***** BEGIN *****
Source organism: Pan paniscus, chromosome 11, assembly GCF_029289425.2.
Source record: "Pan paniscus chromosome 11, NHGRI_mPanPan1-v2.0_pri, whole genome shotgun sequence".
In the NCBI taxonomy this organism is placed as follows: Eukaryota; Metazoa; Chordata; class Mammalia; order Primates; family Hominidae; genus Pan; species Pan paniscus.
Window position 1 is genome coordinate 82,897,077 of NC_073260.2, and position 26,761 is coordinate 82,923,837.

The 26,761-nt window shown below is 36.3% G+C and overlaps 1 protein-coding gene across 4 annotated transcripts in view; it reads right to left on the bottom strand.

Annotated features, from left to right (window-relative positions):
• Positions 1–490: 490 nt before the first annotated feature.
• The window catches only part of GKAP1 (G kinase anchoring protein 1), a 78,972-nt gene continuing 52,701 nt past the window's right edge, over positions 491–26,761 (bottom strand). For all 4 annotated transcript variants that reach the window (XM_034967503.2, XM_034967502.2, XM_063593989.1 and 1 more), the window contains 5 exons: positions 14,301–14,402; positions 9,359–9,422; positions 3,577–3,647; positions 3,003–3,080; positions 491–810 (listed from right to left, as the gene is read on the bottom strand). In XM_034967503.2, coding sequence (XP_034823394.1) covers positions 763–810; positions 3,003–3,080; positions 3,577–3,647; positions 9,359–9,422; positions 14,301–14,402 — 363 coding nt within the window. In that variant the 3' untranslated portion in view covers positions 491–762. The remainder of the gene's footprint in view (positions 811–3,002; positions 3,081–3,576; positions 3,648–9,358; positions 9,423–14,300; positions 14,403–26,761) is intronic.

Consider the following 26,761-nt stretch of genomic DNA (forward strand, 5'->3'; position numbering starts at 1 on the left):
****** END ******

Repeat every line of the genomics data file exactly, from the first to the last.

Source organism: Pan paniscus, chromosome 11, assembly GCF_029289425.2.
Source record: "Pan paniscus chromosome 11, NHGRI_mPanPan1-v2.0_pri, whole genome shotgun sequence".
In the NCBI taxonomy this organism is placed as follows: Eukaryota; Metazoa; Chordata; class Mammalia; order Primates; family Hominidae; genus Pan; species Pan paniscus.
Window position 1 is genome coordinate 82,897,077 of NC_073260.2, and position 26,761 is coordinate 82,923,837.

The 26,761-nt window shown below is 36.3% G+C and overlaps 1 protein-coding gene across 4 annotated transcripts in view; it reads right to left on the bottom strand.

Annotated features, from left to right (window-relative positions):
• Positions 1–490: 490 nt before the first annotated feature.
• The window catches only part of GKAP1 (G kinase anchoring protein 1), a 78,972-nt gene continuing 52,701 nt past the window's right edge, over positions 491–26,761 (bottom strand). For all 4 annotated transcript variants that reach the window (XM_034967503.2, XM_034967502.2, XM_063593989.1 and 1 more), the window contains 5 exons: positions 14,301–14,402; positions 9,359–9,422; positions 3,577–3,647; positions 3,003–3,080; positions 491–810 (listed from right to left, as the gene is read on the bottom strand). In XM_034967503.2, coding sequence (XP_034823394.1) covers positions 763–810; positions 3,003–3,080; positions 3,577–3,647; positions 9,359–9,422; positions 14,301–14,402 — 363 coding nt within the window. In that variant the 3' untranslated portion in view covers positions 491–762. The remainder of the gene's footprint in view (positions 811–3,002; positions 3,081–3,576; positions 3,648–9,358; positions 9,423–14,300; positions 14,403–26,761) is intronic.

Consider the following 26,761-nt stretch of genomic DNA (forward strand, 5'->3'; position numbering starts at 1 on the left):